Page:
meets feckless adult,
fails to inject
a moment’s pause

between trigger
and shot
of sugar.

The rapid unravelling,
an uncoiling spring,
the easing of seams,

the waxing.

By Sharon Larkin

previously published by Cinnamon Press in the May Day anthology, 2014, ed. Jan Fortune.

 

MUM AND DAD

In my mother’s kitchen was a small fridge and a derelict cooker;
already I have slipped from what I think I know
to what must be said. That cooker is long gone, its inner glass
baked brown, door hanging at an angle, looped back with wire,
to permit the accurate immolation of birds.

The lino tiles, laid with black Bostik when I was ten, have gone, too –
so have the patches from my clothes, my arms, my ears, my knees.
I used to clean that cooker. She would pay me ten bob – a horrible job,
but it suited a drive I had, to remove all corrosion, let the secrets
of the dark places be exposed – the chickens slowly crinkling in full light,
walls no longer sticky with undigested substance, food untaken,
dross, bad memories. In my mother’s kitchen were secrets. Stuck, they were,
with the Bostik under the floors, in the sticky heat of the killing oven;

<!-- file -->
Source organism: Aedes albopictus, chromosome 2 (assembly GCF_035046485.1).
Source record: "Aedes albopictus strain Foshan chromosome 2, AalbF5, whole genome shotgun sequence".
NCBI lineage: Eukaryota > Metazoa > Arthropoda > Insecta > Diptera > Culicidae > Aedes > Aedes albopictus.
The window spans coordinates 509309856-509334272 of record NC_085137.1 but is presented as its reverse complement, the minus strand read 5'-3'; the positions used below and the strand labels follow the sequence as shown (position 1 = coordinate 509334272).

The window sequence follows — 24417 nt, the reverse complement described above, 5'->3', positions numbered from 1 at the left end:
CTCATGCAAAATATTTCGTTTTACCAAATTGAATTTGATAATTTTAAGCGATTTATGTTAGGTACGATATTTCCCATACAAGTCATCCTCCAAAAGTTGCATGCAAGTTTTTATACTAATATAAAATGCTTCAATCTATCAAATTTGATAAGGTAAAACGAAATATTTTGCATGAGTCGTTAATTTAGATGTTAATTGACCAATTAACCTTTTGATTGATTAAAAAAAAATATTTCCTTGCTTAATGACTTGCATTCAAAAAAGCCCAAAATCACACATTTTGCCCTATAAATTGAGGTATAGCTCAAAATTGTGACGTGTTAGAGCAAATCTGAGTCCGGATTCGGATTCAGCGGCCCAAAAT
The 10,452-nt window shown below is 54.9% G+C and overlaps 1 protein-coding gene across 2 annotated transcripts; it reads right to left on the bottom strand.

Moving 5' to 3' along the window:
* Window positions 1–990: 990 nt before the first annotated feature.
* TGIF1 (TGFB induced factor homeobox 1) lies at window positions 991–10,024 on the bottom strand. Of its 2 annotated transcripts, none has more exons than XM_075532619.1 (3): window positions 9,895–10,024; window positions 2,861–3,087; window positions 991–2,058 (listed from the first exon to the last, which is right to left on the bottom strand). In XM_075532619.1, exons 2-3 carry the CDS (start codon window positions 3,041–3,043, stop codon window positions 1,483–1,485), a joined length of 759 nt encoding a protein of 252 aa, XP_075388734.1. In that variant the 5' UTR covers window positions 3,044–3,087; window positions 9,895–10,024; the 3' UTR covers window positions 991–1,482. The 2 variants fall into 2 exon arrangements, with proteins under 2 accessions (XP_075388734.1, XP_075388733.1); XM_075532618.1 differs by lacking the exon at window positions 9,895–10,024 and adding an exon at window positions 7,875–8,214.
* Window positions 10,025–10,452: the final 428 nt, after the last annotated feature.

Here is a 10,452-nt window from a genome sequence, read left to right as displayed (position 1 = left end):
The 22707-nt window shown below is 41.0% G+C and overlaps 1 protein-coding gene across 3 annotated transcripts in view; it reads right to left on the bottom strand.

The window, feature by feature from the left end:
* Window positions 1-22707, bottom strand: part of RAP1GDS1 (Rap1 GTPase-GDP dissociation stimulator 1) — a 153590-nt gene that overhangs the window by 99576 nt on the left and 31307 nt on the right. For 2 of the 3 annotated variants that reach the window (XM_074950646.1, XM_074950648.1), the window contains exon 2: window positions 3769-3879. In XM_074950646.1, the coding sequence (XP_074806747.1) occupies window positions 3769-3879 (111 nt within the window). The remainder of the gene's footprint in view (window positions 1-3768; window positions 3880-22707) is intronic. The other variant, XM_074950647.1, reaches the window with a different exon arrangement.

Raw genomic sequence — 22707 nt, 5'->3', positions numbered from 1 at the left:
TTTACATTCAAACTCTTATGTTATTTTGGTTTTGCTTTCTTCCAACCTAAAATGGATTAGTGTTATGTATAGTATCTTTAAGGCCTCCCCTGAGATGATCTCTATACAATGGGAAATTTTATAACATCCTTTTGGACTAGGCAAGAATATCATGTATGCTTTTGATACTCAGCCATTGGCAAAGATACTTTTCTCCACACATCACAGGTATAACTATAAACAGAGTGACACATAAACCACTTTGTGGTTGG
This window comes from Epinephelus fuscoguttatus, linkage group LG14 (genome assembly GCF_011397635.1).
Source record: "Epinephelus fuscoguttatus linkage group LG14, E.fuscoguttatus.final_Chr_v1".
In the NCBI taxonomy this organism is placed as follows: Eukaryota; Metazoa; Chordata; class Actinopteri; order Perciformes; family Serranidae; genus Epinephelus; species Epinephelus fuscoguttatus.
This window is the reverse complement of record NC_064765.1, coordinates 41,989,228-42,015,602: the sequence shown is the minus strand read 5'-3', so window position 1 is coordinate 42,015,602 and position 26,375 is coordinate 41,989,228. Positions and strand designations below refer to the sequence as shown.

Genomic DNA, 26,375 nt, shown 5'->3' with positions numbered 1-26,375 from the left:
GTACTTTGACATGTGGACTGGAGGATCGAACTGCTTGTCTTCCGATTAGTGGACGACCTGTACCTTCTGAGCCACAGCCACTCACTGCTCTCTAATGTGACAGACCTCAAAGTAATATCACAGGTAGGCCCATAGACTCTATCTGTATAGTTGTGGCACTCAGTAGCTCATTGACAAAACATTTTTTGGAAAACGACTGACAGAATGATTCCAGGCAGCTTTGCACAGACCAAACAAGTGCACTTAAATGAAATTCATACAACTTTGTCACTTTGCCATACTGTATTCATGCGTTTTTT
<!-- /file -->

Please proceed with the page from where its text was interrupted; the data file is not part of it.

invisible in the layers of my innocent skin.

In my father’s absence was a streak of distress. In his towers
of empty tobacco tins, as they accrued like debt behind cupboard doors,
was fear. When doors were opened, they crashed out – when I opened the doors.
In the pit of the stomach, the expectation of sudden noise. Of a crash,
of a scream. Of emptiness.

By Louise Larchbourne

 

The Forest Seamstress

My mother is making my clothes.
I hide behind a screen and trade my shoes for leaf and bark.
I tread more softly.

Brrrch, Brrrch.  She feeds her material through blood and branch.
Brrrch. The birds stop to listen.  I hear the rustle of skin.
A pool of leaves breathes at her feet.

Mother climbs from bark to twig.  She lifts hair from my face,
lets me see.  She tells me to climb.  She wants the stars.  I shake my head.
My mouth is packed with velvet-warm earth.

My mother laughs and rubs my skin with fresh-spun sap.  I am her daughter.
She tugs my gut.  I climb to please her. My intestines wind through bark and bough.
She rips satin ribbons from remnant skies and lines hidden pools; eye deep
and as watchful.  I sense my soul take root.

Some days her belly growls, I run for shelter.  She shakes the ground.
The sky fills with swallows’ purple light.  I hide to find my way back in.
I emerge to fallen leaves.  She smells of age and earth.  When she dies
I become her.  By winter I dress in icy armour.  It keeps my heart soft.

By Jenny Hope

previously published Petrolhead, Oversteps Books, 2010

 

Risk!

 

The leaves

move too directly and with a rhythm

unmatched by the breeze.

A raggedy tab of weasel

zips the bleached and cropped pasture.

 

Buffered by a grey-pelted prize

worn like a moustache,

(perhaps the unfortunate shrew

obstructs its view)

it heads straight for the

astonished dog.

 

The lurcher begins to levitate with

tip-toed anticipation,

ears umbrella-ed